As you may have learned in my previous post, two weeks ago I was lucky enough to catch the panel Picturing Greatness: Picture Books that Stand Out in a Crowd with Morgan Marie McMillian, Dan Yaccarino, Chris Barton, Eric Rohmann and Kevin O’Malley at the Texas Library Association’s annual conference. This panel was the highlight of my day at the TLA because it was reassuring to me that all is right in the picture book world and because these guys are really funny. It’s no wonder they are so popular with children.

Traditional versus technology is the topic of debate at most, if not all, book conferences these days. And this panel was no exception. They passionately discussed the future of traditional books in this futuristic world of ebooks, apps, and time travel. Oops. Not time travel. Obviously, at that point we can stop speculating on the future of books and just see for ourselves.

The standard argument of picture book traditionalists, that children will miss the feeling of the weight of a book in their hands, was thrown out the window by the futuristic Dan Yaccarino, who cleverly quipped “at one point in time there was someone who missed the weight of a scroll in his hands…And someday someone will miss the dong of their computer starting up.” Which kind of sent me into my own internal panic…computers don’t dong in the future? Dan Yaccarino, do you have a time machine you’re not telling us about???

So are picture books dead, as the New York Times tried to tell us a few scary months back? According to the panel, and I tend to agree with them, ebooks are just another vehicle for storytelling. Picture books will change, as they always have, and the market for them will change, but the two media offer children something unique from one another. Can we breathe a collective sigh of relief and agree that these will be two different yet equally viable markets for storytelling and picture making?

This reminds me of the discussion in my History of Printmaking class in college, when the professor told us about the public reaction to the widespread use of intaglio printing. Critics cried, “Painting is dead!” I was surprised by this because, let’s face it, these are two totally different media. How could one possibly replace the other? Well, the argument was that printmaking could deliver a faster, less expensive product to the masses, and many painters abandoned their brushes to work in this exciting new technology that could make them a quicker buck. Sound familiar? But in the end, they are both beautiful crafts that endure today. It’s not a perfect analogy, I know, but I take comfort in it.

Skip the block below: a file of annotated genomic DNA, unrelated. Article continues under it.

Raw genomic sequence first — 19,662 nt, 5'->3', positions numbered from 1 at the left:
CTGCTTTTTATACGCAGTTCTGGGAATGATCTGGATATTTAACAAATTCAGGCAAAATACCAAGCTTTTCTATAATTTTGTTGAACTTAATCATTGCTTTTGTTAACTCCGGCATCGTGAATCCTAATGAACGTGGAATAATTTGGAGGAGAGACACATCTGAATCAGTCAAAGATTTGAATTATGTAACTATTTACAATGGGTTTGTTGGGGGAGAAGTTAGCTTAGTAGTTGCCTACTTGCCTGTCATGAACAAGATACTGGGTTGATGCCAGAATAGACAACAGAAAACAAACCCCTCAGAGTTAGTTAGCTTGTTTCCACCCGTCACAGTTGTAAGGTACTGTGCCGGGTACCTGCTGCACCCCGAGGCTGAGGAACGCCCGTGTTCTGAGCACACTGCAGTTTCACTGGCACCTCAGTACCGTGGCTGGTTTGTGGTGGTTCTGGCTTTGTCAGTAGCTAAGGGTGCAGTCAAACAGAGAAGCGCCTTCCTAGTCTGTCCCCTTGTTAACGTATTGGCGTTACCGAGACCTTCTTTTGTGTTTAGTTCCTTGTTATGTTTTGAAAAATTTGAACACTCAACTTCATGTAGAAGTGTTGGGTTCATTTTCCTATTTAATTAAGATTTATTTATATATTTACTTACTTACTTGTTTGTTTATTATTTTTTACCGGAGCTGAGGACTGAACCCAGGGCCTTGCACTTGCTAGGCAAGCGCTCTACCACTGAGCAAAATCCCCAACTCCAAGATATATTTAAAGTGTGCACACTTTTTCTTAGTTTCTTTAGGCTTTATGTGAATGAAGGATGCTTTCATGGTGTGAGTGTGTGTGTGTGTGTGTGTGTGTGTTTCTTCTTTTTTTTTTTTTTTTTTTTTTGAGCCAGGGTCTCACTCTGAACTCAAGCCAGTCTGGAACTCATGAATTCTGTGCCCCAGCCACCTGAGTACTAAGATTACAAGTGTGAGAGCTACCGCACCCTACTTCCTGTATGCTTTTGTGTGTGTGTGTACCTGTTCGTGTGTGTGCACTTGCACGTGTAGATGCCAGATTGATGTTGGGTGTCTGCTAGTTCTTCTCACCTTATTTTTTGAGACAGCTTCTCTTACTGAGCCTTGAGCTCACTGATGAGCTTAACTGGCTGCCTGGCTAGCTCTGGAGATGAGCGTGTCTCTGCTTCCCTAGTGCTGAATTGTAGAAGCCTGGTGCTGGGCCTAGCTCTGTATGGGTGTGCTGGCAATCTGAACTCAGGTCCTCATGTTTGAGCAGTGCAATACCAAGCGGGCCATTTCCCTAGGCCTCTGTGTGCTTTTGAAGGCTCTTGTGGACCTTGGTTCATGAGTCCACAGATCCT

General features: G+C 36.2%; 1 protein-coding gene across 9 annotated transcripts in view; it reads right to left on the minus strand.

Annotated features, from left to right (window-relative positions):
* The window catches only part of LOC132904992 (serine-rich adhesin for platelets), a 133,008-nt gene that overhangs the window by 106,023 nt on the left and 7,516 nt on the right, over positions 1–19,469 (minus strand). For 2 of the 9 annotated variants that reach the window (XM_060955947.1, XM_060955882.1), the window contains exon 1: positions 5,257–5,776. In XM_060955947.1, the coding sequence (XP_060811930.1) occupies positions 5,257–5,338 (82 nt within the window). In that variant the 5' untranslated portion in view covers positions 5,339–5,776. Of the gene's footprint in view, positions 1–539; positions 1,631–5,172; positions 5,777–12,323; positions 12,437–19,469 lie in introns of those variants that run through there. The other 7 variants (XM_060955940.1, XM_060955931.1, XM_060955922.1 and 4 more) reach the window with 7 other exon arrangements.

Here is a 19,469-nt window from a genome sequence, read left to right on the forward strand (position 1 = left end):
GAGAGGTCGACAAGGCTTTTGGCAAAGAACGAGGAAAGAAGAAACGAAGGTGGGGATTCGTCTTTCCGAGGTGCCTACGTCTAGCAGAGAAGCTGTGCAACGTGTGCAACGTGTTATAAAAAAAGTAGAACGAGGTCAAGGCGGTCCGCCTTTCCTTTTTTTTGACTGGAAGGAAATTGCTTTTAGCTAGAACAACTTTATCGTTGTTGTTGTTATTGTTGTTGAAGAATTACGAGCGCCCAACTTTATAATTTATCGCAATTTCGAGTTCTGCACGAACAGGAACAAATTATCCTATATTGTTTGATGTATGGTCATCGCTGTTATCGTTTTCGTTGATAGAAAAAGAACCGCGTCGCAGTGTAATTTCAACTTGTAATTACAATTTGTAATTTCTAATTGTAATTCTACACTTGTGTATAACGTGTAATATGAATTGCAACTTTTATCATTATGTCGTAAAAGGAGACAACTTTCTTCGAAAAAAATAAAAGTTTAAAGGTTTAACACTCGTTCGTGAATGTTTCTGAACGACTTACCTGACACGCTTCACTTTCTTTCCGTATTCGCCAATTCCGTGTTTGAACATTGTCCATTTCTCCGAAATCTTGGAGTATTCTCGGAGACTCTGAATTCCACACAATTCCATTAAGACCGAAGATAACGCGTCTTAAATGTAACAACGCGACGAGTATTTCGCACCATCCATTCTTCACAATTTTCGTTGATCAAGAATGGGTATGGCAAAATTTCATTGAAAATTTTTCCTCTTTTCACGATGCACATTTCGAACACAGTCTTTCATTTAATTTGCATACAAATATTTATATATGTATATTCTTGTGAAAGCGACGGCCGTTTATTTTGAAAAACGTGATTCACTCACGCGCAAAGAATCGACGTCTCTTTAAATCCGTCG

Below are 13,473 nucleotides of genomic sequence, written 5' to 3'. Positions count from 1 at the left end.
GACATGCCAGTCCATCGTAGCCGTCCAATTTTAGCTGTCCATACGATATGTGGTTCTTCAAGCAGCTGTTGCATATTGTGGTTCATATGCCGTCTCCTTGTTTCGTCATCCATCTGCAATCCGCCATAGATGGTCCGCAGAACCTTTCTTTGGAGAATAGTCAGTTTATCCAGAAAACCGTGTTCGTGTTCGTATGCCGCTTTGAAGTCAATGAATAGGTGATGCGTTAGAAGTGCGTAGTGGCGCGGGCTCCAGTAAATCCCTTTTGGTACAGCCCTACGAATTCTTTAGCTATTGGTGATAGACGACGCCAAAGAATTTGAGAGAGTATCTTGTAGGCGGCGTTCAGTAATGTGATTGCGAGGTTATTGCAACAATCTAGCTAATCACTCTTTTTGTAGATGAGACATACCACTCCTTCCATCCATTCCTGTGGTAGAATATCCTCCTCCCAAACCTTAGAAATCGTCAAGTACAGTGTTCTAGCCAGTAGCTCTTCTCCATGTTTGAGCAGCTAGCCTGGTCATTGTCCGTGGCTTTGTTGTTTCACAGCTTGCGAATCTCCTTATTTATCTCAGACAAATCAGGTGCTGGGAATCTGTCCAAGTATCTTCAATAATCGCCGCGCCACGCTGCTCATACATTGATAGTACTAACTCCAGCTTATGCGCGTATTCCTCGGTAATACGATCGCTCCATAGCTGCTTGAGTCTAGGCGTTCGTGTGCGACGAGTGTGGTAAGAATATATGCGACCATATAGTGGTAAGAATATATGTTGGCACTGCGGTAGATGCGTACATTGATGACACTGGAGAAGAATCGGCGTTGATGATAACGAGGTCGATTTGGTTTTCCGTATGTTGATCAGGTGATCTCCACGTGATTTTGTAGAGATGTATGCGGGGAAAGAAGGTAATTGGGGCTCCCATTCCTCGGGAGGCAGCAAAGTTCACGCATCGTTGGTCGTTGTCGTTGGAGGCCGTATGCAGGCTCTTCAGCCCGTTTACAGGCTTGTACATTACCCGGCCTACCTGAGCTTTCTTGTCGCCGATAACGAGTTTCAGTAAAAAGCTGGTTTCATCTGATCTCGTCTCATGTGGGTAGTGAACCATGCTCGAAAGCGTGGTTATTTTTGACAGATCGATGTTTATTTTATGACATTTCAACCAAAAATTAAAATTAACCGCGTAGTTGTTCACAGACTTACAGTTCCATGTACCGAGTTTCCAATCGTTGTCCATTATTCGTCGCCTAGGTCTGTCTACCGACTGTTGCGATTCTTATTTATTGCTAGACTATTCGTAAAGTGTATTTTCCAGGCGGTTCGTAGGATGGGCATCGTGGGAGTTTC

As far as traditional illustration versus digital illustration, a similar consensus was reached. Though some panelists prefer the tactile sensations of brush to paper and others the unlimited options of stylus to tablet, most agreed that as long as the art tells the story in the best way possible, who cares how it was created? I think the medium of snot on crackers was mentioned, but as I am new to blogging, my reporting skills are still rudimentary. I promise to focus more on this type of important details in the future.

In the discussion of style, a couple of excellent points were made. We hear so much in the illustration field about style and I was glad to hear some top illustrators say this: go ahead and play, grow, experiment. Kevin O’Malley says that he changes his style to match each book. He feels his job as an illustrator is to marry the pictures with the text. Since every story is unique, why wouldn’t your art for that story be unique, too?

Dan Yaccarino made a distinction between style and technique that is spot on: the way you draw figures, animals, etc. and the way that you design a page is what defines your style. Think of it as a “drawing style.” Your style is unique to you and no matter what technique, or medium, you use it will show through. I think that’s a nice clarification. Often we get those two confused.

So go ahead and mix it up, people! Don’t sacrifice your artistic growth and a book’s uniqueness for consistency of style. Of course, if you don’t have any books under your belt, you do need to still focus on making sure that your drawing style shows through in your portfolio.

Other noteworthy comments from the panel include Eric Rohmann stating that a picture book is a collaboration with the reader. Most of us have in mind the collaboration that goes on between author, illustrator, editor, art director, marketing, and the list goes on, and we know (or hope) that someone out there is reading our books in the end…but do we spend enough time thinking about including the reader in our process? This was a nice reminder to keep the audience in mind and engage them in your books.

I will end with my favorite piece of anecdotal advice of the day, which came from Kevin O’Malley on the subject of critique groups. Rather than sitting around with a group of boring old adult authors or illustrators, drinking coffee and sharing feedback, Kevin likes to spend his time at the playground chasing after four-year-olds, yelling, “Read this!”

Should I try it?